Last night at about ten o’clock, I read a review of some introductory research suggesting that the loss of the sense of smell is one of the earliest signs of dementia. Specifically, if the sense of smell is more impaired in the left nostril, it may be an early sign of Alzheimer’s. If the greater impairment is in the right nostril, it may indicate some other form of cognitive impairment.
The research used about a tablespoon of peanut butter with a blind-folded patient who was instructed to indicate when they could smell it. A difference of about ten centimeters (four inches) in the distance between when the peanut butter was detected by the right and left nostrils turned out to be significant.
I dashed into the kitchen and dished up a soup -spoon of peanut butter. It could hardly be called a blind study, since it was self-administered, but it seemed to me I couldn’t smell peanut butter with either or both nostrils, at any distance. I dug around the cupboards for something more strongly scented, but although curry powder made me sneeze, I couldn’t actually say I could smell it. Ditto for the vinegar, orange, and tomato juice.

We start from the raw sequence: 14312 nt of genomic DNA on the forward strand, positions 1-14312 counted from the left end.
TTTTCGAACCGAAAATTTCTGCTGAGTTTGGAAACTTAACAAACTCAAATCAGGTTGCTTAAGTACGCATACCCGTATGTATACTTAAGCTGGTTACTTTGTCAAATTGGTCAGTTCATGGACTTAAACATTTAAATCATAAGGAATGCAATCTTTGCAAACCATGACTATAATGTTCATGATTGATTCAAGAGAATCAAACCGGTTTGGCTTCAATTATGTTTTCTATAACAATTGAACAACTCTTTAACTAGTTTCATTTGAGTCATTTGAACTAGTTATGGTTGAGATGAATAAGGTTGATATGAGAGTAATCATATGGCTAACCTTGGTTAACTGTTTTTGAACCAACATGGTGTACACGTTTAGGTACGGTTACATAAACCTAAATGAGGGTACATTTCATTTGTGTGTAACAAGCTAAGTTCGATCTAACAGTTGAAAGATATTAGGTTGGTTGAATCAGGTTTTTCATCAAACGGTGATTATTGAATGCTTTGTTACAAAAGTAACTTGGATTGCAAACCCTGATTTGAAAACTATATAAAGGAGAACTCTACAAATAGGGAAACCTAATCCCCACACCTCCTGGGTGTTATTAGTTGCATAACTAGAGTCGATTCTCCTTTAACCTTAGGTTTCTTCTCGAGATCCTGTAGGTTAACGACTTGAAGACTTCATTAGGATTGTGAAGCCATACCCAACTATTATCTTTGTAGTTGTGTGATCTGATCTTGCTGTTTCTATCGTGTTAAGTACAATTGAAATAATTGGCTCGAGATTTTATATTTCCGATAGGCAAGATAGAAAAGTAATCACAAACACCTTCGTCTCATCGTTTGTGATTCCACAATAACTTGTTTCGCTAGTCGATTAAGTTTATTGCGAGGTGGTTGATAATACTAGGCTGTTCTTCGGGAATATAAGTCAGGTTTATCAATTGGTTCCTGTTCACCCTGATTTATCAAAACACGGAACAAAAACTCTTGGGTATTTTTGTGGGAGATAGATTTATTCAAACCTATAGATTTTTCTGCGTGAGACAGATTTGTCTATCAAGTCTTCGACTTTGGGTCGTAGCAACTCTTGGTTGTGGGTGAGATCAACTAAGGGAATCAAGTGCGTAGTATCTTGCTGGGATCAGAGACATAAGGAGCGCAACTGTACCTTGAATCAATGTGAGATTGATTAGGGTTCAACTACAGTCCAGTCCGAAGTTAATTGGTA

My scientifically validated conclusion, based on this evidence, is that either a) my allergies are still acting up, b) I’ve never had a good sense of smell, c) peanut butter doesn’t have a smell, or d) I’m in the late stages of cognitive impairment. (Notice how I have cleverly omitted the possibility that I’m in the early stages of Alzheimer’s.)
I have noticed, though, that I have to concentrate harder than I used to when I’m working on cognitive tasks or trying to figure out a problem — like how to make some new gadget work that three-year-olds can figure out in about as many minutes.
I also concluded many years ago that achieving true and honest self-knowledge makes understanding quantum physics look easy.
So if I’m really loosing it, some complete stranger reading this blog will probably know it well before I do.